Micky Dolenz, left, with Harry Nilsson in a recording studio circa 1972,… (Henry Diltz )
It’s hardly unusual for a veteran musician to record a batch of songs largely associated with other artists, as Monkees singer-drummer Micky Dolenz has done on his new solo album, “Remember.”
It includes his takes on such familiar rock and pop oldies as the Beatles’ “Good Morning, Good Morning,” Chuck Berry’s “Johnnny B. Goode,” the Archies’ “Sugar, Sugar” and Harry Nilsson’s title tune, along with new arrangements of a handful of songs the Monkees recorded: “I’m a Believer,” “Sometime in the Morning” and a relative obscurity, “Do Not Ask for Love.”
But this is no random stroll down memory lane for Dolenz, who will reunite with former band mates Michael Nesmith and Peter Tork for a Monkees tour starting in November. The idea came together at least in part as a salute to Davy Jones, the group's singer who died in February at age 66.
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“The whole idea is that this album would be a kind of a scrapbook of my life, from the Monkees days, from before the Monkees and post-Monkees as well,” Dolenz, 67, said between bites of a tuna niçoise salad at a posh hotel in Hollywood, a few hours before he was to host an album listening session at Capitol Records on Wednesday.
As an example, he explained why he chose to cover “Good Morning, Good Morning.”
“Paul McCartney had invited me to come down to Abbey Road and listen to the new album the Beatles were working on at the time: ‘Sgt. Something’ -- Whatever happened to that record, anyway?” Dolenz quipped. “I walked into the studio and John Lennon said, ‘Hey Monkee man, would you like to hear what we’ve been working on?’
“He pointed up to the recording booth and George Martin was standing there in his three-piece suit, in the middle of the afternoon,” said Dolenz. “He punched the button on the four-track tape machine, and out came this song, which was burn-etched into my brain forever after that.”
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The “Remember” album grew out of Dolenz recounting stories such as this to producer David Harris about four years ago when the two started talking about working together. Soon the idea emerged for Dolenz to work up other songs that meant a lot to him.
“Johnny B. Goode,” which has been covered by hundreds, if not thousands, of other singers, shows up because “it was the song I sang at my audition for the Monkees and that got me the job,” he said. The song's arrangement on “Remember” veers from the electric guitar-driven rave-up most often used on the song in favor of a swampy, acoustic treatment, with Dolenz playing the guitar.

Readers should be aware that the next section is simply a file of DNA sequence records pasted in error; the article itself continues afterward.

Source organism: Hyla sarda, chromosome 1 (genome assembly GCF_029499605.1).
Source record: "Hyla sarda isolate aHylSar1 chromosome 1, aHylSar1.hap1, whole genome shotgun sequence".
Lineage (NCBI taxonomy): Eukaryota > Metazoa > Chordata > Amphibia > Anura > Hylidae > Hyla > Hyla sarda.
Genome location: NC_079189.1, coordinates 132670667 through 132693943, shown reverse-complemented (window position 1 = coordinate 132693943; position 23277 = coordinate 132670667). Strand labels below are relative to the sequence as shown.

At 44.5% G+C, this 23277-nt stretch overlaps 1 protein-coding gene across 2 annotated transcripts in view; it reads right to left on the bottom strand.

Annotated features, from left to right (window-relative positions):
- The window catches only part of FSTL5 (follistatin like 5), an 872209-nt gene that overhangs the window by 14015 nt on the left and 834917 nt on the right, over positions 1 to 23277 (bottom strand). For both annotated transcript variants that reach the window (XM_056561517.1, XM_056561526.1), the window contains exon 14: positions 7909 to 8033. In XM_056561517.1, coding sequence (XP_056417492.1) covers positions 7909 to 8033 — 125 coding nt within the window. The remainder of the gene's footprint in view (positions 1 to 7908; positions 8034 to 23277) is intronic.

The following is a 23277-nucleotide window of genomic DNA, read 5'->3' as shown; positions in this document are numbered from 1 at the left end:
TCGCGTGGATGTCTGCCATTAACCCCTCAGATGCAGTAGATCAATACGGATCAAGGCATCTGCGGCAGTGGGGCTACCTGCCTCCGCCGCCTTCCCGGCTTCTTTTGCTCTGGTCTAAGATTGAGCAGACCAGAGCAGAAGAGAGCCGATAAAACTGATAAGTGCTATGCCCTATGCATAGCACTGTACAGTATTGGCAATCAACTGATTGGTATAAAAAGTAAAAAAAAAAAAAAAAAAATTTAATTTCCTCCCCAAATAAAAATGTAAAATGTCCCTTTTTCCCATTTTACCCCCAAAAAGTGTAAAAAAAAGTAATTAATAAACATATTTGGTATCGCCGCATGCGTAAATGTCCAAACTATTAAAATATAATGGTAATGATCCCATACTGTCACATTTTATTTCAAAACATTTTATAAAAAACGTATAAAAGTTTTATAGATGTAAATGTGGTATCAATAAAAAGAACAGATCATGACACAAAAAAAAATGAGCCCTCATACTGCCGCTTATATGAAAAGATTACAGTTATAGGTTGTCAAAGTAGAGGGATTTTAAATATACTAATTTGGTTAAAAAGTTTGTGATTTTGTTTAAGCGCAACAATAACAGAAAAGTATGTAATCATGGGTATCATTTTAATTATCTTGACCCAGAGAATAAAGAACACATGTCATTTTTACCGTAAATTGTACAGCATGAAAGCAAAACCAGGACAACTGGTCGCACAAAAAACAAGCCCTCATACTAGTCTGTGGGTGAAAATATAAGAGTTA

“Sugar, Sugar,” likewise, holds a special place in Monkees history: The song had been selected by music publisher Don Kirshner for the foursome to record as their next single.
“That was right at the time when Mike [Nesmith, the Monkees’ lead guitarist and frequent songwriter and singer] led the palace revolt in trying to get us some kind of say in what we were recording, how it was recorded and how it was released, because we had none,” Dolenz said. “I didn’t show up for the recording session, and went to England, which is where I met up with Paul [McCartney] while Mike battled it out.”
Kirshner lost the battle and was fired. Afterward, he famously created the Archies, a cartoon rock group that took “Sugar, Sugar” to No. 1 on the pop chart, as recorded by a group of studio musicians that included singers Ron Dante, Toni Wine and Donna Marie, who received no credit until well after the fact.
Dolenz is a regular presence at concerts and other musical gatherings in Los Angeles, when he’s not touring or involved in the stage musicals that have occupied much of his time in recent years, including productions of “Hairspray,” “Grease” and the Elton John-Tim Rice version of “Aida.” Last week, for instance, he showed up at the Grammy Museum for the Beach Boys’ Q&A session and performance.
As for the album’s title song, he connects with that one on several fronts. “I was with Harry when he wrote it,” he said. “I was with him when he wrote a lot of songs. And of course, the Monkees were the first to record one of his songs,” referring to “Cuddly Toy,” which allowed the then-struggling singer and songwriter to quit his day job at a bank in the San Fernando Valley.